Tuesday, August 26, 2014

Saint-Bertrand-de-Comminges

Trip to Not Aude: Day 7
After Mirepoix, we skirted the lower slopes of the Pyrenees to land up at the town of St. Gaudens. We hadn't intended to go that far -- we'd been on the lookout for a charming B&B in some little village on the way. Unfortunately, that seemed to have been a big evening for charming B&Bs -- they were all full up. And so it was nearly dark when we landed up at this bland little town of St. Gaudens. And we did something we'd agreed never to do -- we rested the night at a bland Ibis budget hotel. These Ibis hotels pop up like rash or eczema on the French countryside. They are all exactly alike. They look like something produced on a conveyor belt. But on the plus side, they're cheap, and clean and you know exactly what you're getting. Anyhow, early the next day, a short drive took us to the next spot on our itinerary: the beau village of Saint-Bertrand-de-Comminges.

Saint-Bertrand-de-Comminges was founded by the Roman general Pompey in 72 BC as a colony to defend the Aran Valley. It was called Lugdunum Convenarum in those times. Later, in the 11th century, a cathedral was established there: Saint-Bertrand-de-Comminges, which gave the village its present name. The cathedral is today a UNESCO World Heritage site.

This is what Saint-Bertrand-de-Comminges looks like, perched on a hill, as you approach.



The first few houses, as you enter the village.



The cathedral of Saint-Bertrand-de-Comminges. It was built in several stages, and has sections built in 12th, 14th and 16th centuries with Romanesque, Gothic and Renaissance influences.


The tomb of St. Bertrand.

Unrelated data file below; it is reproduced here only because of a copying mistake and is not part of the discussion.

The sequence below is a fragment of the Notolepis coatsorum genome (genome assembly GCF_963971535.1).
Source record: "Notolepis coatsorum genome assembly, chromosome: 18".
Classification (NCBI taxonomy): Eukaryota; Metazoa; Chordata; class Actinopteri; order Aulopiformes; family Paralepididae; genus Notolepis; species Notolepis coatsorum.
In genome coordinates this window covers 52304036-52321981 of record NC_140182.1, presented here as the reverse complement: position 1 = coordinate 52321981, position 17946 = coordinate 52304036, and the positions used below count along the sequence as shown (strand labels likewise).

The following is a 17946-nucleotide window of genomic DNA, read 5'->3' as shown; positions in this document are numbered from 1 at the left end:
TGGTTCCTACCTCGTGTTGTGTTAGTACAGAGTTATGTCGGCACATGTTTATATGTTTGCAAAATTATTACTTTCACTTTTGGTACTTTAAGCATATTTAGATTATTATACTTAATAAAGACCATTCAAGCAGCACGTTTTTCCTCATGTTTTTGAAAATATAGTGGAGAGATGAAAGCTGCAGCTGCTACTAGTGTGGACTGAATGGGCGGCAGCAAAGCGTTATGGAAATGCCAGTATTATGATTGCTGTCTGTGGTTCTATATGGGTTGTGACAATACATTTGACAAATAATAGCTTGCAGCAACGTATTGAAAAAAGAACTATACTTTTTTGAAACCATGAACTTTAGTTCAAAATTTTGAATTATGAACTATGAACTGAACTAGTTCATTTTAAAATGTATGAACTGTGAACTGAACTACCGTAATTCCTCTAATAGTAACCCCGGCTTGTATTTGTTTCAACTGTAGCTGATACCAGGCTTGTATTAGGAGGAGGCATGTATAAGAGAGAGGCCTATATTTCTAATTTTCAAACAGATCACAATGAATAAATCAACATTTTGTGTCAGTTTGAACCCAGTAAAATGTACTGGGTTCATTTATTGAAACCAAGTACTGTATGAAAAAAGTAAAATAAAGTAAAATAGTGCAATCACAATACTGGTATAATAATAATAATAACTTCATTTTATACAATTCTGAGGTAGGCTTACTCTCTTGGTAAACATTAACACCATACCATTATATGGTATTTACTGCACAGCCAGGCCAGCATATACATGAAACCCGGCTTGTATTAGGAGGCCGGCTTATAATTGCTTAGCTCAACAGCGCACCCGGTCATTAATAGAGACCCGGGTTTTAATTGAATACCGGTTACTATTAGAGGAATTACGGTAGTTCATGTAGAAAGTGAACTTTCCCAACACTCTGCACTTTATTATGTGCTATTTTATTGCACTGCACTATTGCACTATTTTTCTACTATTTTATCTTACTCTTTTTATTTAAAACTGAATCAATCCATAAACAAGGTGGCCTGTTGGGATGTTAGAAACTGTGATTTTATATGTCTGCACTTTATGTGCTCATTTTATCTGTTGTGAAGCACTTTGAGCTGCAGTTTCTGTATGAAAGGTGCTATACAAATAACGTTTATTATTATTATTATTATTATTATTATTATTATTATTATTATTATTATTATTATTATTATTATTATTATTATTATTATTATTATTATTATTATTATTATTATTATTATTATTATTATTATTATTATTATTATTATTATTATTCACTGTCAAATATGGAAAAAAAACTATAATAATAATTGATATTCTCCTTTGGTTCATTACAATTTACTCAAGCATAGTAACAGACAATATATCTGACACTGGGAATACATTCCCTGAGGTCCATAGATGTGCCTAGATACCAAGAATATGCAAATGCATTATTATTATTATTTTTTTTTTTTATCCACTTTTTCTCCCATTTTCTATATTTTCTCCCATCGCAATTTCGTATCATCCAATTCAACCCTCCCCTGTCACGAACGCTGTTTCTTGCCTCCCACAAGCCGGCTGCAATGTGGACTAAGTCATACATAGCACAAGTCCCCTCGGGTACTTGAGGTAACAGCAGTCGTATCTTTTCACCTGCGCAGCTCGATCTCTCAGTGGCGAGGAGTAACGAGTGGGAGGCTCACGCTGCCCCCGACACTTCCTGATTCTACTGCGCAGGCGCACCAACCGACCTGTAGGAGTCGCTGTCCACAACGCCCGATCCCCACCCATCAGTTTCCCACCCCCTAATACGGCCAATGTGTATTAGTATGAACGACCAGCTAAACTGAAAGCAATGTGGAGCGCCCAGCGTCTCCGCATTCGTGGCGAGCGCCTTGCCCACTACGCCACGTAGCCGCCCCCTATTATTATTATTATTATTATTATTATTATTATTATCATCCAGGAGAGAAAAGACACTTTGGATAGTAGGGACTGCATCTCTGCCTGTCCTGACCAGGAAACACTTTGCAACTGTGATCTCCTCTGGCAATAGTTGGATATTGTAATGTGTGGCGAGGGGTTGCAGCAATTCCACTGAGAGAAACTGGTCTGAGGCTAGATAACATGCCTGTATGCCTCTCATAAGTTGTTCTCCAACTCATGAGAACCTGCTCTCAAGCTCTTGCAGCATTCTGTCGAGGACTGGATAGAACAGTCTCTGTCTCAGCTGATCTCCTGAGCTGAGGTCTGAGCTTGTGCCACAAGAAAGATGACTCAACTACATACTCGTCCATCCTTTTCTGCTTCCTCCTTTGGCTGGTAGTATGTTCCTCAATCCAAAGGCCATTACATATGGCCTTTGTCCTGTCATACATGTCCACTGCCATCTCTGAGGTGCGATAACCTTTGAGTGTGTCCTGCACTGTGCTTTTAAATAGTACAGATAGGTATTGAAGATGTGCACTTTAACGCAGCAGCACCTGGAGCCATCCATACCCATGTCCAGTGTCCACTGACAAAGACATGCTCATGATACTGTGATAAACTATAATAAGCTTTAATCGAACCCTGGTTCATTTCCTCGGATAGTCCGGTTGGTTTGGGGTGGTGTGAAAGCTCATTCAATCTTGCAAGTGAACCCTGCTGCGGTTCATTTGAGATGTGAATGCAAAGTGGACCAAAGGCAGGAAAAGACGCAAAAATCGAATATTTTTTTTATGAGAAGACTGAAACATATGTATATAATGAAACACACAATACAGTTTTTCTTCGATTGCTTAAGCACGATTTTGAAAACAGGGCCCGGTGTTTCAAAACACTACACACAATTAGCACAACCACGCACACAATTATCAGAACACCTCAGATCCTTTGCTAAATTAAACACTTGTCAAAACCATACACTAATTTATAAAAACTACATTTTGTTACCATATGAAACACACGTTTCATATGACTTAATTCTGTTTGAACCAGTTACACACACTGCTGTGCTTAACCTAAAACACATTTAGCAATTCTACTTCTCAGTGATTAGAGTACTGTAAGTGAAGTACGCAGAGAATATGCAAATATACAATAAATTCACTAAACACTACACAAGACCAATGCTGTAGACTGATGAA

There is a central enclosed choir stalls of oak and walnut, with magnificent sculptures on the back of the stalls.



We actually sat in the stalls and attended Sunday morning mass. We were rather lucky in that we got there at the right time. A local baby was baptized, which was rather fun. The baby was the star of the show. It was the first time I'd witnessed a baptism, or sung hymns in French.


This part dates from the 16th century, and contrasts rather violently with the older Gothic and Romanesque surroundings.






The cloisters of the cathedral





More pics of the village. I loved this blacksmith's shop. He makes authentic medieval weaponry for hobbyists and enthusiasts. He was actually at work in the attached smithy, but I don't think he would have appreciated me taking a picture... especially as we had no intention of buying anything (all terribly expensive).






A couple of other interesting places





 The town hall and another public building

On the approach to Saint-Bertrand-de-Comminges, there is a smaller church, the Basilica of St. Juste, which is just as historic.


Another small chapel nearby. Not sure of its name and if it's historic, but it looks charming. Too bad a stupid @$#@# parked his truck in front of it.


 A roman funerary pile: just to prove this colony was set up by the Romans.






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